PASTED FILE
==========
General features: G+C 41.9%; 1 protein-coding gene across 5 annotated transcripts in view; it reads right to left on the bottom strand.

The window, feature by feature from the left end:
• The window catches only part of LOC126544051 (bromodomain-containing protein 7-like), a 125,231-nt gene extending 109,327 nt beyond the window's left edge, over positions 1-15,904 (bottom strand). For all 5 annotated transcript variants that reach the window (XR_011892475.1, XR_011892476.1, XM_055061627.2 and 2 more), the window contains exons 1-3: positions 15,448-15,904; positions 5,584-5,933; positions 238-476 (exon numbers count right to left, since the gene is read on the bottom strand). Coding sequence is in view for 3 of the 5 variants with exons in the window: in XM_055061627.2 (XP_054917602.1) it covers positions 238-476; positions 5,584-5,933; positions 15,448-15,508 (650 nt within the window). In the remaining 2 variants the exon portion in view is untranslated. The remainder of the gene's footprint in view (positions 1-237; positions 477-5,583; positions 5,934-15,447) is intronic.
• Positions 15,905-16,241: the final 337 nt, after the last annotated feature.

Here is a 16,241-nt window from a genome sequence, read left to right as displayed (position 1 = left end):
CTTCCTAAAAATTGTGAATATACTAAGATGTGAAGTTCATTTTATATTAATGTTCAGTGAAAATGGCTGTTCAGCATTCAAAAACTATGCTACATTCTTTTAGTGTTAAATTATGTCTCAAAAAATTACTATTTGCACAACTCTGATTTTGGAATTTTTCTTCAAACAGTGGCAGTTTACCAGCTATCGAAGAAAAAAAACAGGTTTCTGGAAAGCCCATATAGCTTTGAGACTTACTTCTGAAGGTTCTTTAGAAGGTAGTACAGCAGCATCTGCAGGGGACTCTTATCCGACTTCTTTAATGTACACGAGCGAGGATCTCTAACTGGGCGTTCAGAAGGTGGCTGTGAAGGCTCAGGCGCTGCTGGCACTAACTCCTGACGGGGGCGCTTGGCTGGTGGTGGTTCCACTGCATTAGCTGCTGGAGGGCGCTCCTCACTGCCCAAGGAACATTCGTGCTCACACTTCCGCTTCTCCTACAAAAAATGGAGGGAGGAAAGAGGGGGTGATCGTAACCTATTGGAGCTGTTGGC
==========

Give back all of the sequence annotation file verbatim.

General features: G+C 41.9%; 1 protein-coding gene across 5 annotated transcripts in view; it reads right to left on the bottom strand.

The window, feature by feature from the left end:
• The window catches only part of LOC126544051 (bromodomain-containing protein 7-like), a 125,231-nt gene extending 109,327 nt beyond the window's left edge, over positions 1-15,904 (bottom strand). For all 5 annotated transcript variants that reach the window (XR_011892475.1, XR_011892476.1, XM_055061627.2 and 2 more), the window contains exons 1-3: positions 15,448-15,904; positions 5,584-5,933; positions 238-476 (exon numbers count right to left, since the gene is read on the bottom strand). Coding sequence is in view for 3 of the 5 variants with exons in the window: in XM_055061627.2 (XP_054917602.1) it covers positions 238-476; positions 5,584-5,933; positions 15,448-15,508 (650 nt within the window). In the remaining 2 variants the exon portion in view is untranslated. The remainder of the gene's footprint in view (positions 1-237; positions 477-5,583; positions 5,934-15,447) is intronic.
• Positions 15,905-16,241: the final 337 nt, after the last annotated feature.

Here is a 16,241-nt window from a genome sequence, read left to right as displayed (position 1 = left end):
CTTCCTAAAAATTGTGAATATACTAAGATGTGAAGTTCATTTTATATTAATGTTCAGTGAAAATGGCTGTTCAGCATTCAAAAACTATGCTACATTCTTTTAGTGTTAAATTATGTCTCAAAAAATTACTATTTGCACAACTCTGATTTTGGAATTTTTCTTCAAACAGTGGCAGTTTACCAGCTATCGAAGAAAAAAAACAGGTTTCTGGAAAGCCCATATAGCTTTGAGACTTACTTCTGAAGGTTCTTTAGAAGGTAGTACAGCAGCATCTGCAGGGGACTCTTATCCGACTTCTTTAATGTACACGAGCGAGGATCTCTAACTGGGCGTTCAGAAGGTGGCTGTGAAGGCTCAGGCGCTGCTGGCACTAACTCCTGACGGGGGCGCTTGGCTGGTGGTGGTTCCACTGCATTAGCTGCTGGAGGGCGCTCCTCACTGCCCAAGGAACATTCGTGCTCACACTTCCGCTTCTCCTACAAAAAATGGAGGGAGGAAAGAGGGGGTGATCGTAACCTATTGGAGCTGTTGGC